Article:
Thursday, May 20, 2010

Roman and Medieval Conformed in Himalyas

This item is a solid confirmation of a global climate effect that is outside of the experience of Europe and further confirms the strength of the millennial cycle recently posted on in this blog.

This means that all climate modeling must build in this thousand year long bias which is presently upward for the next few centuries.  It is not a great shift but it is certainly positive.  The total amplitude over the entire range is under two degrees and we are likely just entering the warm part for the next several centuries.

It is safe to grow those grape vines in northern latitudes and it is time to begin dairy farming in Greenland again.

The cycle length looks pretty close to been just under one thousand years to a high degree of certainty over the past several thousands of years.  Any switch over happens within a fifty year period.

The Roman and Medieval Warm Periods at Paradise Lake, Northwestern Himalaya


Bhattacharyya, A., Sharma, J., Shah, S.K. and Chaudhary, V. 2007. Climatic changes during the last 1800 yrs BP from Paradise Lake, Sela Pass, Arunachal Pradesh, Northeast HimalayaCurrent Science 93: 983-987.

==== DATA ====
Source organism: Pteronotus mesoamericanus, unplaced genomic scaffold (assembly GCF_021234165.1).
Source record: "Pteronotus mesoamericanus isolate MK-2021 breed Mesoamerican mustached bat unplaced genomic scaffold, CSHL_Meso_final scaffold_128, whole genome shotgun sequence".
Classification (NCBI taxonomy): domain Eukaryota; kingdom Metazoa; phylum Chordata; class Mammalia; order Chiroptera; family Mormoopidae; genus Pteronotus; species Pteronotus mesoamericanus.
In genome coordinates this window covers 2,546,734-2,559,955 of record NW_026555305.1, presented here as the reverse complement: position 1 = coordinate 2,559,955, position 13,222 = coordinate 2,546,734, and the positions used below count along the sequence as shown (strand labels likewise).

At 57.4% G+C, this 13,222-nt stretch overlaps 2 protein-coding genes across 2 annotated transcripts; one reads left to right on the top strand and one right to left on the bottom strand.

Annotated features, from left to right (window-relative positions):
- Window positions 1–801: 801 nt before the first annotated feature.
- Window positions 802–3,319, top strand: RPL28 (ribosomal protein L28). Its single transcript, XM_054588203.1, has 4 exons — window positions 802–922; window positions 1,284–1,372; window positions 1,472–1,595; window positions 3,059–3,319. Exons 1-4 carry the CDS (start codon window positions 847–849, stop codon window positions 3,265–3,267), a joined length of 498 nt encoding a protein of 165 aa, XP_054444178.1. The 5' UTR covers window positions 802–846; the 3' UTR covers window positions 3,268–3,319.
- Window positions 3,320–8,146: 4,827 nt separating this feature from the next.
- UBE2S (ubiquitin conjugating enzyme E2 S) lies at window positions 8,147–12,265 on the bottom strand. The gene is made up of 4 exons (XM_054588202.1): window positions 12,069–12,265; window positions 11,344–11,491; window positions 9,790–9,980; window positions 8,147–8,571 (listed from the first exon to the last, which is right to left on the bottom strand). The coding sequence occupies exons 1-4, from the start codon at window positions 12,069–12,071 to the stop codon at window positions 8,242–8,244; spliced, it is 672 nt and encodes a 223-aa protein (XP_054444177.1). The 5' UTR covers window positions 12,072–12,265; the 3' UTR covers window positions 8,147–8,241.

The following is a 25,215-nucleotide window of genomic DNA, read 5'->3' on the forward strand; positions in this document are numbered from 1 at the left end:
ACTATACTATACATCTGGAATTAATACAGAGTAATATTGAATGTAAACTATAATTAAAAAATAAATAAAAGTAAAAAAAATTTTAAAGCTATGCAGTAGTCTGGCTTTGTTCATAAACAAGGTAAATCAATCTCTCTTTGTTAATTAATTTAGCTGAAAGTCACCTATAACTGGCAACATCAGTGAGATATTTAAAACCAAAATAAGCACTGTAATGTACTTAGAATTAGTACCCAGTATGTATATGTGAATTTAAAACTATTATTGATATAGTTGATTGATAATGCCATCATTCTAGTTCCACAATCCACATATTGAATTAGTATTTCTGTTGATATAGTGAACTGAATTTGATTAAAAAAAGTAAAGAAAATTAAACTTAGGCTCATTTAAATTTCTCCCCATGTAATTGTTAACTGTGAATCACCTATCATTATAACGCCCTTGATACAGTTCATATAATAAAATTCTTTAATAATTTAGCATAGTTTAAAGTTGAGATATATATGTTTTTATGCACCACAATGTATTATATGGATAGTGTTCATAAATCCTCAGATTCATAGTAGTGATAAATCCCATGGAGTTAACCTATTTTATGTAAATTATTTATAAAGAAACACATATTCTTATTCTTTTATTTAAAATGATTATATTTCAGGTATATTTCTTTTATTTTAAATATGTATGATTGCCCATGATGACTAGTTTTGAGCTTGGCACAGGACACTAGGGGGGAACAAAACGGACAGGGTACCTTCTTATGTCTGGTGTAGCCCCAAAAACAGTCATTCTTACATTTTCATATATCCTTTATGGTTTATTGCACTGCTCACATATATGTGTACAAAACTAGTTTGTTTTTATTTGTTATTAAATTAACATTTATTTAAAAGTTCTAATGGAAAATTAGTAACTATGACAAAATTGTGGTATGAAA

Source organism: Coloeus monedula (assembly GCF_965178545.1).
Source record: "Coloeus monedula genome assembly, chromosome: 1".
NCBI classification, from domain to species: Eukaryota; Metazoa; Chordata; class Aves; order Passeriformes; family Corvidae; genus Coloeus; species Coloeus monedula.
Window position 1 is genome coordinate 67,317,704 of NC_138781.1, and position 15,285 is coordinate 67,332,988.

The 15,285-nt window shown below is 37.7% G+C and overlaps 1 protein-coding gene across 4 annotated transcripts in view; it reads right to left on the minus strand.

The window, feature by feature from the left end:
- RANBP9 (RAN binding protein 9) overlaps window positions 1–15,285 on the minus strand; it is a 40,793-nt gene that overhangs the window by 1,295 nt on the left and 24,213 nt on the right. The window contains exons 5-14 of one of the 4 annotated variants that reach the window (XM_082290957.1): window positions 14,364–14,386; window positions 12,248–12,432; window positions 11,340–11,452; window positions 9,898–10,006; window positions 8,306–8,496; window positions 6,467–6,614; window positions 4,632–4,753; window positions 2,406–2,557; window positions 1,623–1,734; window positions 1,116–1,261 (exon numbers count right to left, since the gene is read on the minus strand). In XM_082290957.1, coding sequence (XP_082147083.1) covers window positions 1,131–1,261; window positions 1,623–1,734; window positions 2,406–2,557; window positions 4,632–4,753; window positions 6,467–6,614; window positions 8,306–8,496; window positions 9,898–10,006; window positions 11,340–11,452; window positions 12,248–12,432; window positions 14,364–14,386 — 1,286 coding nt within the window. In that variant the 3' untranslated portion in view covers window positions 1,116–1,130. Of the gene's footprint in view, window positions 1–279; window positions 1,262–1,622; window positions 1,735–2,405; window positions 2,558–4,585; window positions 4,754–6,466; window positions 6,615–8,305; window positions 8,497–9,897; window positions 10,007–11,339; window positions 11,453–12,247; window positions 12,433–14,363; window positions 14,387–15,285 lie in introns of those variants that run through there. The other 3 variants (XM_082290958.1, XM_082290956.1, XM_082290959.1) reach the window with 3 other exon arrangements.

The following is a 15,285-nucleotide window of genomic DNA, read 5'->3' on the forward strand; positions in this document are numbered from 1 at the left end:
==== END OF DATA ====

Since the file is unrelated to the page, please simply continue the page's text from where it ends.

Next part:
What was done

The authors developed a relative history of atmospheric warmth and moisture covering the last 1800 years for the region surrounding Paradise Lake -- which is located in the Northeastern Himalaya at approximately 27°30.324'N, 92°06.269'E -- based on pollen and carbon isotopic (δ13C) analyses of a one-meter-long sediment profile they obtained from a pit "dug along the dry bed of the lakeshore."

What was learned

Bhattacharyya et al. report that their climatic reconstruction revealed a "warm and moist climate, similar to the prevailing present-day conditions," around AD 240 -- which would represent the last part of the Roman Warm Period -- as well as another such period that turned out to be "more warmer [our italics] 1100 yrs BP (around AD 985) corresponding to the Medieval Warm Period."

What it means

The existence of these two periods -- the former of which was at least as warm as the present, and the latter of which was actually warmer than the present -- occurring at times when the atmosphere's CO2 concentration was more than 100 ppm less than it is today, clearly suggests that today's warmth could well be due to a repeat performance of whatever it was that produced the equally high and higher temperatures, respectively, of these two earlier warm periods. And this study is but one of many distributed throughout the world that suggest the very same thing, as illustrated by the data we have archived in our Medieval Warm Period Project. Therefore, with each passing week,literally (because we post a new such study in each week's new issue of CO2 Science), it becomes ever more difficult for climate alarmists to claim that our current warmth is unprecedented over the past two millennia or more, and that it must thus be due to anthropogenic CO2 emissions.

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